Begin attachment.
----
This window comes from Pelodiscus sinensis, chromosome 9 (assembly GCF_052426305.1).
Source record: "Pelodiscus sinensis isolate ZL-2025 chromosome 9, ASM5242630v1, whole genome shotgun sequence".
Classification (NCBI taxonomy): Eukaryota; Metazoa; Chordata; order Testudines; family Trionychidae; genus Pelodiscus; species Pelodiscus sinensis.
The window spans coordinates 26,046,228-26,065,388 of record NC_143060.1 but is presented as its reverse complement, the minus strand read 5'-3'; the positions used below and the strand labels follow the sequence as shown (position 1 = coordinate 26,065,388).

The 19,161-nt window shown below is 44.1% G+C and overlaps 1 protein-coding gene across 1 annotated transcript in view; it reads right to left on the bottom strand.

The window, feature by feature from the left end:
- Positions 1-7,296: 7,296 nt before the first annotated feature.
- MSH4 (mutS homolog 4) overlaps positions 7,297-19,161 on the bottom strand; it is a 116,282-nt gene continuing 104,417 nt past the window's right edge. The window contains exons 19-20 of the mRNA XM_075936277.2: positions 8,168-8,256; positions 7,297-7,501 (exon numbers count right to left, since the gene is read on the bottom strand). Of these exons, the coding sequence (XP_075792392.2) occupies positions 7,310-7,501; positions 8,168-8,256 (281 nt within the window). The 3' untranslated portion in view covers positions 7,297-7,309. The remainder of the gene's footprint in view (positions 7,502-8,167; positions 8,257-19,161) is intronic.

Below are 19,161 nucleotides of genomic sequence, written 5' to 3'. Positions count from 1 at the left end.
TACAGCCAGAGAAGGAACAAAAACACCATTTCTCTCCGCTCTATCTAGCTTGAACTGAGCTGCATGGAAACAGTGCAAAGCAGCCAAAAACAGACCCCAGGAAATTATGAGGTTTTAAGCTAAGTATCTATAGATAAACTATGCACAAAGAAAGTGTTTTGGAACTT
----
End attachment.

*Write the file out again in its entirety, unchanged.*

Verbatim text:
This window comes from Pelodiscus sinensis, chromosome 9 (assembly GCF_052426305.1).
Source record: "Pelodiscus sinensis isolate ZL-2025 chromosome 9, ASM5242630v1, whole genome shotgun sequence".
Classification (NCBI taxonomy): Eukaryota; Metazoa; Chordata; order Testudines; family Trionychidae; genus Pelodiscus; species Pelodiscus sinensis.
The window spans coordinates 26,046,228-26,065,388 of record NC_143060.1 but is presented as its reverse complement, the minus strand read 5'-3'; the positions used below and the strand labels follow the sequence as shown (position 1 = coordinate 26,065,388).

The 19,161-nt window shown below is 44.1% G+C and overlaps 1 protein-coding gene across 1 annotated transcript in view; it reads right to left on the bottom strand.

The window, feature by feature from the left end:
- Positions 1-7,296: 7,296 nt before the first annotated feature.
- MSH4 (mutS homolog 4) overlaps positions 7,297-19,161 on the bottom strand; it is a 116,282-nt gene continuing 104,417 nt past the window's right edge. The window contains exons 19-20 of the mRNA XM_075936277.2: positions 8,168-8,256; positions 7,297-7,501 (exon numbers count right to left, since the gene is read on the bottom strand). Of these exons, the coding sequence (XP_075792392.2) occupies positions 7,310-7,501; positions 8,168-8,256 (281 nt within the window). The 3' untranslated portion in view covers positions 7,297-7,309. The remainder of the gene's footprint in view (positions 7,502-8,167; positions 8,257-19,161) is intronic.

Below are 19,161 nucleotides of genomic sequence, written 5' to 3'. Positions count from 1 at the left end.
TACAGCCAGAGAAGGAACAAAAACACCATTTCTCTCCGCTCTATCTAGCTTGAACTGAGCTGCATGGAAACAGTGCAAAGCAGCCAAAAACAGACCCCAGGAAATTATGAGGTTTTAAGCTAAGTATCTATAGATAAACTATGCACAAAGAAAGTGTTTTGGAACTT